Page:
The great bulk of internationally traded food is moved by sea, however, and sea transport has escaped the local food advocate’s eyes … until now. A February 13 report in The Guardian claimed that “The true scale of climate change emissions from shipping is almost three times higher than previously believed, according to a leaked UN study seen by The Guardian. It calculates that annual emissions from the world’s merchant fleet have already reached 1.12 billion tonnes of CO2², or nearly 4.5 per cent of all global emissions of the main greenhouse gas.”
Most internationally traded food, of course, moves in the holds of diesel powered ships, however an estimate of the emissions per tonne would shed a brighter light on comparisons with air freight. Emissions from shipping are set to rise by a further 30 per cent by 2020.
Against food relocalisation
The local versus imported food conversation is becoming more nuanced.
International development interests in the UK have pointed out that any curtailment in the air freight of African-grown fresh foods to British markets would impact severely on African growers. The issue was raised at the Feeding Our Future conference in Lismore where one commentator suggested those African farmers could instead produce for their local market.
Then there’s the argument over how foods are grown within the region in which they are eaten. It has been asked whether there is less energy embodied in tomatoes that are farm-grown in Spain and shipped to the UK than in tomatoes grown for the national market in heated greenhouses within the UK.
It is unfortunate that the Agriculture Minister resorted to the equivalent of emotional name-calling in his speech. He accused local food advocates of “a campaign deliberately designed to deceive” and called upon delegates to take “every opportunity” to make his message clear so that “consumers are not conned”. This is like saying that local food advocates are liars. That is something politicians, especially, should be very careful of alleging. No evidence was produced to back up the minister’s statement, leaving it at best hyperbole and at worst a poor attempt to reframe the local food issue to move it away from the global warming, human nutrition and Australian farming elements that lie at its core.
He went on to accuse local food advocates of good, old fashioned “protectionism”, as if they are working for some secret cabal of Australian farmers, then enlarged his diatribe to include consumers as a whole in creating “a consumer-driven barrier to trade”. If local food advocates are conning everyone, and consumers as a whole are involved in setting up trade barriers, then who is he suggesting is left to con? Our politicians, perhaps? Nothing like blaming everyone.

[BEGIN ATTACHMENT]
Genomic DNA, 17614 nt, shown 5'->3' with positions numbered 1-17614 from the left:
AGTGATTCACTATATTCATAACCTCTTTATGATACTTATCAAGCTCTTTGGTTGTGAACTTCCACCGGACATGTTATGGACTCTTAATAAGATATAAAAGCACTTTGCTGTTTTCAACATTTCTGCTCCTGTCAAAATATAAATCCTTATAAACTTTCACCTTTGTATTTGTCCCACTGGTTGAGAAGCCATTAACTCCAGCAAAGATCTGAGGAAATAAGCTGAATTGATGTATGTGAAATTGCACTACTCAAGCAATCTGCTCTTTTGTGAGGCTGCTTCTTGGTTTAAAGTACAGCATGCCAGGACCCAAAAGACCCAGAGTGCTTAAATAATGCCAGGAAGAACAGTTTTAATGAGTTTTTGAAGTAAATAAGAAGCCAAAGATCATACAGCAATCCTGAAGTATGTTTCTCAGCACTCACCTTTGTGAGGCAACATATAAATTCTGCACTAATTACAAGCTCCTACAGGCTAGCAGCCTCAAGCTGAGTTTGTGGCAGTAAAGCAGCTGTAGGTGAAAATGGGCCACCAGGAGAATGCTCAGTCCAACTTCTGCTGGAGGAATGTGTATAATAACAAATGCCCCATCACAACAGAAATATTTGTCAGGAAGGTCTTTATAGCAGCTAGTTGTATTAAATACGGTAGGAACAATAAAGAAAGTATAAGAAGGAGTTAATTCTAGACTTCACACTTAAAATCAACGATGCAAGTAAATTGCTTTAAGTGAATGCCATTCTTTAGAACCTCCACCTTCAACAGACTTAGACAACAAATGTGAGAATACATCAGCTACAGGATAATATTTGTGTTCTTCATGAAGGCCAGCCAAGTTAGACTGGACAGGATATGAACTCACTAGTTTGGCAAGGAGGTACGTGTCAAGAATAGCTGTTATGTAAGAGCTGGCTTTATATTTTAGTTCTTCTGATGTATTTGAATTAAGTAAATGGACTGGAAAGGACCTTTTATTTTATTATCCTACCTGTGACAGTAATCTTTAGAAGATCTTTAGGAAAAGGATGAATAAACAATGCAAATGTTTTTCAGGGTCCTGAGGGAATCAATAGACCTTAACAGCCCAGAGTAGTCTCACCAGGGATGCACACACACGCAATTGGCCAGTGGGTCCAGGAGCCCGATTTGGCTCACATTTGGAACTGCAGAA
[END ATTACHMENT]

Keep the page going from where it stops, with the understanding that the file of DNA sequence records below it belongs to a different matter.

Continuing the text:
Here’s the reality. For farmers within reasonably close proximity to towns and cities, the growing preference for local food represents new markets and farm viability, especially for the smaller farmer and especially for the organic farmer whose sector is the fastest growing. This is true for the Sydney region market gardeners who supply the city with 90 per cent of its fresh vegetables and almost 100 per cent of its Asian vegetables and who, with the associated marketing and distribution sectors of the local food industry, generate an estimated $4.5 billion annually (Sydney Basin Industry Details, Gillespie, P, Mason, David NSW Agriculture, Orange 2003).
That is supported by the growing viability of farmers’ markets as well as by the markets’ popularity as purchasing venues with consumers whom the minister seems to believe are involved in some dark, anti-trade pact.
Beyond the farmers’ markets, the specialist outlets and the comparatively few restaurants serving local fare, regionally or locally produced food remains difficult to find. In part, this is because there is no logo to offer buyers the assurance that the food really is local, in the same way that organic food certifying agencies make their logos available to approved farmers. This should not be surprising, however, as the food relocalisation idea is in its infancy.
The issues of local food and food importation are complex and deserve a more mature and sophisticated approach than that offered by the minister. Let’s hope for a future dialogue free of undignified and sweeping ministerial allegations and emotional name calling.
Russ Grayson has a background in journalism and in aid work in the South Pacific. He has been editor of an environmental industry journal, a freelance writer and photographer for magazines and a writer and editor of training manuals for field staff involved in aid and development work with villagers in the Solomon Islands. …